In the 1950s, the State Department came under intense scrutiny by U.S. Sen. Joseph McCarthy and others, who alleged communist infiltration. Because of his leftist political activities during the 1930s, along with his enthusiasm for the State Department, Copland was questioned by McCarthy and investigated by the FBI.
Overall, State Department arts programs have had wide-ranging support among those of various political stripes. The sponsor of what would become the State Department’s Fulbright Scholarship and Fellowship program was U.S. Rep. J. William Fulbright, a Democrat from Arkansas with a mixed record on segregation but an opponent of McCarthy’s communist witch hunt.
Republican multibillionaire Nelson Rockefeller, who eventually served as governor of New York, assistant secretary of state and vice president, was appointed by the Democratic Roosevelt administration as coordinator of Inter-American Affairs in which cultural diplomacy was a major component.
This across-the-aisle support continues, even in today’s rancorous and sharply divided U.S. Congress.
The State Department’s new Global Music Diplomacy Initiative was made possible by the PEACE Through Music Diplomacy Act sponsored by U.S. Rep. Michael McCaul, a Texas Republican, and U.S. senators Thom Tillis, a North Carolina Republican, and Patrick Leahy, a Vermont Democrat.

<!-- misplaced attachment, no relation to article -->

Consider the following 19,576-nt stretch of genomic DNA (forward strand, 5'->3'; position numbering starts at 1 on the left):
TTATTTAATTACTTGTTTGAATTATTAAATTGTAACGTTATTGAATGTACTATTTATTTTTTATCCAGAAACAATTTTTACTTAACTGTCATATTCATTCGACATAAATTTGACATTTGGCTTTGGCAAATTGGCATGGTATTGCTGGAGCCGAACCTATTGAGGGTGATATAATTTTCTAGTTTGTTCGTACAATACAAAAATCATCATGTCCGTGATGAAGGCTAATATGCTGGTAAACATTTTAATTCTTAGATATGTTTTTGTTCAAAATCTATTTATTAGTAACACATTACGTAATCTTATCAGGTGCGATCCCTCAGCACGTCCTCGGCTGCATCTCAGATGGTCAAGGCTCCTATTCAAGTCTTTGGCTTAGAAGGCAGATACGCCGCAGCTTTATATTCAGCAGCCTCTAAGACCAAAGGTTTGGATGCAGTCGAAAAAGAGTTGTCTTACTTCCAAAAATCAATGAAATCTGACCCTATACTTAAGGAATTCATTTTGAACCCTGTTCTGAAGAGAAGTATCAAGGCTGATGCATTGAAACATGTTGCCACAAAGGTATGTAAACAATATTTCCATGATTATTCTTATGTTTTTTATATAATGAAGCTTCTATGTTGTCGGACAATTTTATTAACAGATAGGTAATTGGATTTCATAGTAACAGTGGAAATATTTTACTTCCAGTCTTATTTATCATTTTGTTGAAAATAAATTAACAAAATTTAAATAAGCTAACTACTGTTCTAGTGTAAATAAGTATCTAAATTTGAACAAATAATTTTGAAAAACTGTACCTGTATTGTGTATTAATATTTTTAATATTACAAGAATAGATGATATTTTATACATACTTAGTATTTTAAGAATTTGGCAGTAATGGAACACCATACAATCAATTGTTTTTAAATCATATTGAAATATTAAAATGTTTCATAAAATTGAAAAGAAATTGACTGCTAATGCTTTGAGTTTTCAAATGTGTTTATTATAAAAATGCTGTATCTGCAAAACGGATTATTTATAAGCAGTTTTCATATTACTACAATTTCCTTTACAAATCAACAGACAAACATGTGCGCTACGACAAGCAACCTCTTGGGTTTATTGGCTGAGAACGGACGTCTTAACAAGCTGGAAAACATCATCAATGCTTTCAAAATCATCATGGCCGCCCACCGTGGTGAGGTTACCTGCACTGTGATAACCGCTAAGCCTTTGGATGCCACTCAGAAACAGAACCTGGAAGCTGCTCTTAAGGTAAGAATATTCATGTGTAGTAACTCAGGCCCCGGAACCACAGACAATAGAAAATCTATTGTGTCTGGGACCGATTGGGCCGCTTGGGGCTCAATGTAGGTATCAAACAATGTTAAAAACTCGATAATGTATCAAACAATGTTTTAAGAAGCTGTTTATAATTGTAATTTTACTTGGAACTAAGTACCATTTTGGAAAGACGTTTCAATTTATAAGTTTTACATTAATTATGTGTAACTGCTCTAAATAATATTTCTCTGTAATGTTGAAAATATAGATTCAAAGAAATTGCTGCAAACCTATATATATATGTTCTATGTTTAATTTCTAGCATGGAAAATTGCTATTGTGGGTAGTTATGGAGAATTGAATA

“It’s interesting to see the range of politicians who support these programs,” Hess said.
U.S. cultural diplomacy initiatives have been criticized as “art washing” propaganda to promote U.S. political and economic interests, and in the case of tours by jazz giants in the 1950s, an attempt to show that the United States wasn’t a racist nation. Hess is well aware of such criticisms, and acknowledges hypocrisy in cultural diplomacy, such as proclaiming solidarity with Latin America while supporting repressive regimes.
“Still, I get irritated by those who say the whole thing is just an imperialist ploy,” Hess said. “Yes, imperialism guided many unfortunate policy decisions. But it’s important to remember that in the cultural realm, affective bonds were forged by individuals — by people like Copland. Copland treated the composers he met with respect and he remained an advocate and a friend to many for years after the tours ended. These benefits of cultural diplomacy can’t be measured in spreadsheets or cost-benefit analyses. Yet they run deep and, in Copland’s case, are fondly remembered today.”
Jeffrey Day, firstname.lastname@example.org